Messrs. Karlsson and Rosenberg did need some bizdev for their company, MyOrders, which builds e-commerce software for retail merchants, but like everyone else wearing green tags, they also needed money.
“We need to get more merchants involved, we need to get them to use our services, and we also need a little bit more funding than we’ve already got,” Mr. Rosenberg said.
By “a little bit more,” Mr. Rosenberg meant $5 million more than the $500,000 they had raised in a February friends-and-family round.
“What we’re supposed to do,” Mr. Karlsson said, “is find the people in red, go grab them and, like, tell them all about what we do and how cool we are. We’re not good at that, so we look at them and we’re like, ‘We should go talk to that person,’ and then they walk by us, and we’re like, ‘We should have talked to that person.’ So, yeah, we try.”
Yellow spotlights above the dance floor suddenly flashed on. For a few seconds, the two men, alone in the middle of the floor, were awash in light. They looked terribly uncomfortable. “That’s just bad,” Mr. Rosenberg said.
“Annoying as hell,” Mr. Karlsson agreed.
Day Late, Dollar Short
Rob Nardone was leaning against a wall, drinking an Amstel Light. He was wearing a houndstooth check jacket. And a red tag. He had a good tan and sounded optimistic.
He was describing the mentality of his fellow venture capitalists: “They’re willing to put a little money here, a couple million here, couple million there, a little money on a lot of different things because all you need is one triple or home run to make up for five, six, seven strikeouts.”
Mr. Nardone works for the venture arm of EMC Corporation, the data storage giant. His group invests in startup companies that, not surprisingly, need a lot of data storage. He was waiting for people to come to him. “There are more greens than reds,” he said.
On cue, Jeffrey Landers sauntered up, bearing a Coors Light and a pitch for an Internet company with a cumbersome name–Offices2Share.com, a clearinghouse for spare office space. A nod, a skeptical glance, an exchange of cards. Then it was over.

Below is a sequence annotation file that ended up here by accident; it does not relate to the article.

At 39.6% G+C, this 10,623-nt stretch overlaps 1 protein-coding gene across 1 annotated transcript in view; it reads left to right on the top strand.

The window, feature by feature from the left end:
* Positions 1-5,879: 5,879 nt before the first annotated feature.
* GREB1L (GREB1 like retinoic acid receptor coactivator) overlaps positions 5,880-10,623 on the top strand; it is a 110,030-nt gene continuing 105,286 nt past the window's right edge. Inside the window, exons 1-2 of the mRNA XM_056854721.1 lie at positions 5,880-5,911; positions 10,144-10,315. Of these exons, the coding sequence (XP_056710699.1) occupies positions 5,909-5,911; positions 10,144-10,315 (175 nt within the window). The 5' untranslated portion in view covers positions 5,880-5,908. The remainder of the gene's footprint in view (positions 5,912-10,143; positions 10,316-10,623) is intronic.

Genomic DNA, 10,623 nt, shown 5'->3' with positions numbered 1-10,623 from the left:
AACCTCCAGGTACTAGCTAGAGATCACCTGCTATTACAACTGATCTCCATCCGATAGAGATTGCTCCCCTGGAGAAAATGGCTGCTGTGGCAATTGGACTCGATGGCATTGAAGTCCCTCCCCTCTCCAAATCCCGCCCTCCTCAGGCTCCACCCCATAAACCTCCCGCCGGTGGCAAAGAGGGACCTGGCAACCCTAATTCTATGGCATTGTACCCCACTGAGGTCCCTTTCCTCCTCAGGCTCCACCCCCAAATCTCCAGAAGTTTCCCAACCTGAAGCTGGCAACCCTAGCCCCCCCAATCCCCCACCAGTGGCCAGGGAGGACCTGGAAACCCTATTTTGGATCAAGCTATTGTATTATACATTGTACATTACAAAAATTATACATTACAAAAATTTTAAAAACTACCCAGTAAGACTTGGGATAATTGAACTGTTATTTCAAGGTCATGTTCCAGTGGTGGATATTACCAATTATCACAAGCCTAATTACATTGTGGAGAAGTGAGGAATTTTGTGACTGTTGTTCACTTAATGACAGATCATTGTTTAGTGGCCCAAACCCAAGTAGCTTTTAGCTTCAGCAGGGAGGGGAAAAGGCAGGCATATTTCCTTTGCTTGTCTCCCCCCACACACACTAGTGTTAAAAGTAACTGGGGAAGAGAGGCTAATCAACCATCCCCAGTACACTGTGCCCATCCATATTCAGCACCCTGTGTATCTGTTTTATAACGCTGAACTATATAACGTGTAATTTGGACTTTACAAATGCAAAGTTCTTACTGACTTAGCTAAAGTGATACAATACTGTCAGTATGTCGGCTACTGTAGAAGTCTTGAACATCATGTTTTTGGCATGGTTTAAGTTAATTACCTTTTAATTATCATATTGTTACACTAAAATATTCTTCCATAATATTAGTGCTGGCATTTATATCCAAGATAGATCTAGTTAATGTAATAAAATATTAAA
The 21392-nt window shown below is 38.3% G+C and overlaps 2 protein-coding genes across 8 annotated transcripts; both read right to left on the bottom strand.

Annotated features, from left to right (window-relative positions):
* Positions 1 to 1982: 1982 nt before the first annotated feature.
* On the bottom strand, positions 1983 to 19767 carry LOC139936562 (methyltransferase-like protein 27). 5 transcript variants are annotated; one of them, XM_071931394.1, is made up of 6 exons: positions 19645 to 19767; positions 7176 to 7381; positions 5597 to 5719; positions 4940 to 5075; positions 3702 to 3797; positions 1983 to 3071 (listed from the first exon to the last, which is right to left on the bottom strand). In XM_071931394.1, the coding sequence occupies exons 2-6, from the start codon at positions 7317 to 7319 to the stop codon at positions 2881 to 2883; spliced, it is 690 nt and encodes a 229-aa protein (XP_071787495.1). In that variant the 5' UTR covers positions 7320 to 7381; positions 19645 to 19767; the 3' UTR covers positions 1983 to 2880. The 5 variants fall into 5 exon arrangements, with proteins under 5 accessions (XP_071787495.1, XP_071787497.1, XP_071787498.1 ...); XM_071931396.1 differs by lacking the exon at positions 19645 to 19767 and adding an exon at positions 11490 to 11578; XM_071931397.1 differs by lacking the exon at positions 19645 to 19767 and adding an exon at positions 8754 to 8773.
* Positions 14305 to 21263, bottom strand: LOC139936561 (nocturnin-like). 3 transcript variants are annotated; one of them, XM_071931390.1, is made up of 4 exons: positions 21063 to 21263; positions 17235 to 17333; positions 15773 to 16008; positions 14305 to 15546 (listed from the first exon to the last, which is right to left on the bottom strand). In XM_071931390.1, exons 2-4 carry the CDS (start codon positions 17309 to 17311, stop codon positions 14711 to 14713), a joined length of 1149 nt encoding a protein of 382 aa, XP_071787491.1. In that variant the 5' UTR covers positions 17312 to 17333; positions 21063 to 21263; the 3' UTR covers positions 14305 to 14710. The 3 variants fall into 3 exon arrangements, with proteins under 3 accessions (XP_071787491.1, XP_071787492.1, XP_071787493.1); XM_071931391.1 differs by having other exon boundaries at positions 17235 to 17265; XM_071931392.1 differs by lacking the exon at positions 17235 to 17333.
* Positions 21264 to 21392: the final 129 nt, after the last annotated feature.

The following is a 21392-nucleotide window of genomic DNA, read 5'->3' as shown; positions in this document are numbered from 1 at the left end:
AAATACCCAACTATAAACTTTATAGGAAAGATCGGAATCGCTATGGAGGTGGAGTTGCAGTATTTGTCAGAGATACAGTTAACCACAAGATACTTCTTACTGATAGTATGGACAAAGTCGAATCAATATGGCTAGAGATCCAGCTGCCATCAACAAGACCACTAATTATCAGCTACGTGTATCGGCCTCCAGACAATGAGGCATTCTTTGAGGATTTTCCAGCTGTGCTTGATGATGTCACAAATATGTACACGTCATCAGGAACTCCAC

The evening’s Cassandra was blonde and 29 and one of a few women in a cavernous room crammed with men. Her name was Alicia Kossick, the editorial director of a startup called LatinCollector.com.
“Compare this event to last year, like, any event of this nature one, one and a half years ago,” she said. “It’s a totally different story. A year and a half ago, I got invited to some Goldman Sachs events, and they were high -profile. I mean, the finance ministers of certain countries were there, the top people from Morgan Stanley or Goldman Sachs were there. People were eager, people were willing. There was optimism. And now, this year, it’s kind of like a day late and a dollar short.”
John McCormick had just bought drinks at the bar. White wine for Ms. Kossick, a bottle of spring
“It’s not viable,” he said. “We have never invested in those kinds of businesses. We never liked them to begin with. We haven’t had any companies blow up on us. We haven’t had any dot-com problems because we haven’t made those sorts of investments.”
Mr. McCormick said that of every 10 people he spoke to at networking events like First Tuesday, one or two had ideas that interested him enough to warrant setting up another meeting. The others, he said, just don’t have what it takes.
“Most of the people shouldn’t be entrepreneurs to begin with,” Mr. McCormick said. He was speaking slowly and looked stern in a buttoned dark suit, white shirt and red striped tie. “Very often they are not aware of competition that’s out there. Very often they have never run a business before.”
Near Ohm’s entrance, Steven Helmholz, a managing director at Korn/Ferry International, an executive-search firm, was handing out T-shirts as the crowd thinned and people headed off. He had designed the T-shirts himself. He was asked what he what he was doing at the party, besides handing out T-shirts.
“I’m just trying to spread the wealth,” he said. Two women passed by. “Ladies!” He threw them T-shirts. They giggled. “We’re basically putting a flash on the Korn/Ferry brand, just that we’re visible, we’re in the dot-com space.”
Korn/Ferry was one of the sponsors of First Tuesday. They were there because most successful entrepreneurial startups will at some point need experienced professional management. Korn/Ferry, Mr. Helmholz said, wants to be there to help. And take a cut. For bringing a chief executive on board at a company, Korn/Ferry gets one-third of the executive’s first-year compensation–salary, warrants, options and stock.
Not far away, in the Ohm foyer, Clickfinger.com’s Mr. Van Natta and his partner Michael Petersohn were grinning and shaking hands vigorously with a venture capitalist from Emigrant Capital, whose red tag identified him as Gib Dunham.
“We’ve got a deal! We’ve got a deal!” Mr. Petersohn shouted. The crowd in the foyer surrounding them went suddenly, awfully silent. Flashbulbs popped. A woman wearing a green tag nearly choked on her gin and tonic.
A deal? Did they really have a deal ?
“Nah,” said Mr. Petersohn. They were just kidding around. “But we’re trying real hard.”